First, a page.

"National Fisheries, in order to make sure they justify the continued construction of the stations, will send in their own fishing boats with outside fishermen and they will take fish and invertebrates from reefs the local islanders think are theirs. Soon the locals won't be able to find enough fish or invertebrates to meet their basic needs even when the weather is good. In essence, National Fisheries will be reef raping just the same as the illegal Taiwanese boats - stripping the reefs of everything that moves and exporting it. They still won't get enough to break even because the product just isn't there. The reefs just don't have the organic reserve to counter a major commercial thrust." All of this is in the report, but since Barney has not read it, and probably never will, I keep on going.
"In the end, the government of PNG will be PAYING to take fisheries resources away from the people who need them to survive. What kind of thinking is that?" Barney is glancing at the open door - and the clock - and his watch - as I talk.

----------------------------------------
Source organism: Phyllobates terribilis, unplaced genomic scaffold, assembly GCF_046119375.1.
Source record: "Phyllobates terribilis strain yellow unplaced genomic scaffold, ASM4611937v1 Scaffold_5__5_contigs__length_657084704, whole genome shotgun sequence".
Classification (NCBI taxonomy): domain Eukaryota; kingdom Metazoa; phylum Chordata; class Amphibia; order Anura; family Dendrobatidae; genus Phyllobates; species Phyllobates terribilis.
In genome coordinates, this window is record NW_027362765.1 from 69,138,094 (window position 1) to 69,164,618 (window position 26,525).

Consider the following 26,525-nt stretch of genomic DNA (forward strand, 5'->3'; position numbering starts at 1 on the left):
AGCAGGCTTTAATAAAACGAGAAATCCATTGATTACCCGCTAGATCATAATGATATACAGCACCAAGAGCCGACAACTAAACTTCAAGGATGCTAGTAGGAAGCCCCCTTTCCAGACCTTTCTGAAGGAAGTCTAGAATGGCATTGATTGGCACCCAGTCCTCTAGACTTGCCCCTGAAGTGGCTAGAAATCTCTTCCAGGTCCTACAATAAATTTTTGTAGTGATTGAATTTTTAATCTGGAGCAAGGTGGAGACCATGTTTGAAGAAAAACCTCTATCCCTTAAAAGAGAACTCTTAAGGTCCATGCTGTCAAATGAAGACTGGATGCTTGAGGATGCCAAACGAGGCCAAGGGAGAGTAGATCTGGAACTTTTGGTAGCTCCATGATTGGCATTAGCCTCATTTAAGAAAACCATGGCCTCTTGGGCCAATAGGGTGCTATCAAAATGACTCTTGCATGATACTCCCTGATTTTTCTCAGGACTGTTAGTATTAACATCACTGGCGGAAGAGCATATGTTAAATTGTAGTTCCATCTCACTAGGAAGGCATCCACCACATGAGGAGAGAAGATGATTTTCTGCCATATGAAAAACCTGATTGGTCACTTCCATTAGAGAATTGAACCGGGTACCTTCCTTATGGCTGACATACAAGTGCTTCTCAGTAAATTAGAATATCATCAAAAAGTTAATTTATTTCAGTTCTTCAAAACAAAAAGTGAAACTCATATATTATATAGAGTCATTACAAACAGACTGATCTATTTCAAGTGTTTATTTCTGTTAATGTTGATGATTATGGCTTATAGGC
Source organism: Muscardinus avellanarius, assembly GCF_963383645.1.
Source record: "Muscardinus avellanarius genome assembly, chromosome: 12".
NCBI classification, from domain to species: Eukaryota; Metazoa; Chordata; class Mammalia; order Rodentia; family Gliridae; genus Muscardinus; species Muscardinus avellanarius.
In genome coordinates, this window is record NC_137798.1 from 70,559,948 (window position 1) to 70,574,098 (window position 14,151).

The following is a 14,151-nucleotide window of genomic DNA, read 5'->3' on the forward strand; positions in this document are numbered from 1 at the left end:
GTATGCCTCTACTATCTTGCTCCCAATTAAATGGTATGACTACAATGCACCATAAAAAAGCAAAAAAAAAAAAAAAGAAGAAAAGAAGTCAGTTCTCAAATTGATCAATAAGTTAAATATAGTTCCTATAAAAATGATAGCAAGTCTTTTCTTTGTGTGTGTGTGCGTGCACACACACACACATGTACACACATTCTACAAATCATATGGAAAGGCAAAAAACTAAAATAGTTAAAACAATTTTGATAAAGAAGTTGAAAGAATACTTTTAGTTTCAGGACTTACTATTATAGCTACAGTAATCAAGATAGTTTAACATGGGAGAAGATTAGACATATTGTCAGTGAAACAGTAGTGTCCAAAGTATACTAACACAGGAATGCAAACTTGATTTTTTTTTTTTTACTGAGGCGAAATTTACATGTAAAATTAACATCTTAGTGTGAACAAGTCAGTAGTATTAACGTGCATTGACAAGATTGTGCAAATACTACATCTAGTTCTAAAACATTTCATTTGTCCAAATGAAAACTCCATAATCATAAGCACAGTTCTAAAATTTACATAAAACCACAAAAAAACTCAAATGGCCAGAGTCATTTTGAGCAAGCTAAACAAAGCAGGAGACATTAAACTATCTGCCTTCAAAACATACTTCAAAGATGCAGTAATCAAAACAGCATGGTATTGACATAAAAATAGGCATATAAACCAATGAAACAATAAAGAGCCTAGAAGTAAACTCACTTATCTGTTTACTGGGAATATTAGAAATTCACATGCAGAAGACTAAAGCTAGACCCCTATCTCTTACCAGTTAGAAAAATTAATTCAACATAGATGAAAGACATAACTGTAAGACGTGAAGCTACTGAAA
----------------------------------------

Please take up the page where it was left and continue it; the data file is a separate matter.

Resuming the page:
"Look, Rick, I'm sorry but I've really got to get going." He stands up, so I do too. I realize I've been talking too loud. He's nervous. I'm not even sure what I've been saying and feel very dizzy and disoriented.
Pete is still in his office, head down, buried in his work. "Everyone else has gone home," I instantly regret my words. Pete has no home anymore. "I'm starved. Must be my parasite. Let's go buy some big steaks."
Pete looks like I feel. He closes the file on his desk and puts it on a stack of similar files. As I turn I notice a big blow-up of Moira under sail on his wall. Under the photo is a neatly printed label. It says, "The Research Vessel Moira." Dave Whitcombe took the shot in the Trobriands.